Unlike mountain biking, which can be enjoyable in a variety of weather and trail conditions, I’ve found that using my homemade pedal powered boat is far better in good weather. Today was perfect with cloudless skies and temperatures as high as 16 Celcius or 61 Fahrenheit. I waited until the afternoon to take the boat to our local canal, the 127.25 mile long Leeds/Liverpool, which takes around 15 minutes. I pull the boat along on wheels and the trip to the canal and back is useful exercise. I remove the trolley/wheels then put the stern of the boat over the water to attach the rudder. Getting aboard is easy and I was soon underway for around 40 minutes of effort.
I designed and built the boat with the intention of it being complimentary to my usual sport of mountain biking and after a good few false starts I’ve achieved the objective. The big differences in the pedalling experience are the recumbent, rather than upright position, and the fact that the work put in is entirely your own choice. Mountain biking, even more than road cycling, requires you to adjust your effort as the terrain changes from coasting to 100% just to maintain progress. The recumbent position certainly uses your muscles differently to an upright riding position and on a bike manifests itself in harder, slower hill climbing in the laid back posture. In my boat I added a lay shaft, chain and sprockets towards the end of last year to speed up the pedalling. This has improved the boat and made it more aerobic and less muscular than it previously was and hence it is much more like pedalling a bike.
Today I decided to head north to the Cowling slipway to turn around, heading south to Frederick’s Ice cream parlour before turning again to my start point. We had a stiff breeze blowing mainly from the south-east but I’ve always noticed how the wind direction and strength vary as I sail along. This is due to the lay of the land as well as the trees and buildings alongside the water. I began with the wind behind me and spinning the pedals was a little easier than it often feels. The only disadvantage was that the spray from the paddlewheel was being blown forwards and I felt a few splashes on my head and back. A few groups of canal bank walkers with children stopped to watch me pass so I waved back at them.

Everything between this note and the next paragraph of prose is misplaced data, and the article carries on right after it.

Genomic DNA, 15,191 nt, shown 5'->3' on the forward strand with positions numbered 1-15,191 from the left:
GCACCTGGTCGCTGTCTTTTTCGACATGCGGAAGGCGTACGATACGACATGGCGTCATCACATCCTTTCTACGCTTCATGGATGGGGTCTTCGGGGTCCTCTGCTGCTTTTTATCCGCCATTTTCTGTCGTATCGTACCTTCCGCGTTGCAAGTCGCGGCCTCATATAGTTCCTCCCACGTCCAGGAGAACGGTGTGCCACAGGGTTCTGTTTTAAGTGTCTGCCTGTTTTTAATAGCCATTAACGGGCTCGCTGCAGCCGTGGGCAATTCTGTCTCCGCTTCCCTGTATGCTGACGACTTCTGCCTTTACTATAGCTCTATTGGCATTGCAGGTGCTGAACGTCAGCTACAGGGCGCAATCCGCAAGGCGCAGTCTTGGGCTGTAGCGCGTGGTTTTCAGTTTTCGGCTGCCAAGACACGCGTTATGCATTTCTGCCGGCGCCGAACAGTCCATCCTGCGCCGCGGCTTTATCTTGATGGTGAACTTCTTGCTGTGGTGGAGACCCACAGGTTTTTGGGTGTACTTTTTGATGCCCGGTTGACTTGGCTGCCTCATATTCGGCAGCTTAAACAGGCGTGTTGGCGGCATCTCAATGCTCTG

After I’d done my first turn and returned past my start point I experienced something I haven’t had before in the form of a strong cross wind funnelled down a dip in the ground perpendicular to the water. I was almost pushed into the bank and had to turn the bow into the breeze to compensate. Normally I point the bow exactly where I want to go but now I had to make a considerable adjustment to my course.
On the return to my start I had another unusual occurrence. A motor cruiser, rather than a more canal focussed narrow boat, was coming the opposite way at some speed. It may only have been travelling at twice the 4 mph speed limit as the adult in control tried to impress a youngster stood beside him but it was enough to leave the water like a ploughed field in its wake. I kept pedalling and my bow bobbed up and down over the waves. It didn’t feel dangerous but the experience seemed to suggest that I should restrict my sailing to the benign waters of the canal rather than larger bodies of water such as lakes. I’d sailed for 38 minutes and got some good exercise which I felt particularly at the front of my thighs. I’d love to add some wind assistance to my boating but on the canal the wind direction and strength may vary too much to make it work. The simplest option would be a kayak sail for less than £20. They’re simply a dome of 42″ diameter to catch the wind when it’s right behind you. I’m still in 2 minds about this.